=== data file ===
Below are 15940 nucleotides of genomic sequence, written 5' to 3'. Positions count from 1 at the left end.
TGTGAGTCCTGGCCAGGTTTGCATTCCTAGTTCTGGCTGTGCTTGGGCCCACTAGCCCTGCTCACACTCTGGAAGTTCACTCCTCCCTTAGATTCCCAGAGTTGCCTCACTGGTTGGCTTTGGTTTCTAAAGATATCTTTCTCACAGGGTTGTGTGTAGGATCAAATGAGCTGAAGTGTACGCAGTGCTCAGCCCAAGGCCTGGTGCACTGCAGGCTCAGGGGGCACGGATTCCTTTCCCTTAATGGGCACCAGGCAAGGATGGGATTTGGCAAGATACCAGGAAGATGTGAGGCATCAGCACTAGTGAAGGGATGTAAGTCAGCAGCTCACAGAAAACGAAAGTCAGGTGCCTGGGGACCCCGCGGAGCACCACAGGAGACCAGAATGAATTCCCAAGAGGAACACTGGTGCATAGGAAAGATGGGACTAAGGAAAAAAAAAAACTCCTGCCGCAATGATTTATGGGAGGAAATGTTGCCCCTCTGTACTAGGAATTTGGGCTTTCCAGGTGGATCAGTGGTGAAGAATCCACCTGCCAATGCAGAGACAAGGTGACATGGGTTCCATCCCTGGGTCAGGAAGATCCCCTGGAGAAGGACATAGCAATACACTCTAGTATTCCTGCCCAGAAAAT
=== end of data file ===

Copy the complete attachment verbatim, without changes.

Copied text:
Below are 15940 nucleotides of genomic sequence, written 5' to 3'. Positions count from 1 at the left end.
TGTGAGTCCTGGCCAGGTTTGCATTCCTAGTTCTGGCTGTGCTTGGGCCCACTAGCCCTGCTCACACTCTGGAAGTTCACTCCTCCCTTAGATTCCCAGAGTTGCCTCACTGGTTGGCTTTGGTTTCTAAAGATATCTTTCTCACAGGGTTGTGTGTAGGATCAAATGAGCTGAAGTGTACGCAGTGCTCAGCCCAAGGCCTGGTGCACTGCAGGCTCAGGGGGCACGGATTCCTTTCCCTTAATGGGCACCAGGCAAGGATGGGATTTGGCAAGATACCAGGAAGATGTGAGGCATCAGCACTAGTGAAGGGATGTAAGTCAGCAGCTCACAGAAAACGAAAGTCAGGTGCCTGGGGACCCCGCGGAGCACCACAGGAGACCAGAATGAATTCCCAAGAGGAACACTGGTGCATAGGAAAGATGGGACTAAGGAAAAAAAAAAACTCCTGCCGCAATGATTTATGGGAGGAAATGTTGCCCCTCTGTACTAGGAATTTGGGCTTTCCAGGTGGATCAGTGGTGAAGAATCCACCTGCCAATGCAGAGACAAGGTGACATGGGTTCCATCCCTGGGTCAGGAAGATCCCCTGGAGAAGGACATAGCAATACACTCTAGTATTCCTGCCCAGAAAAT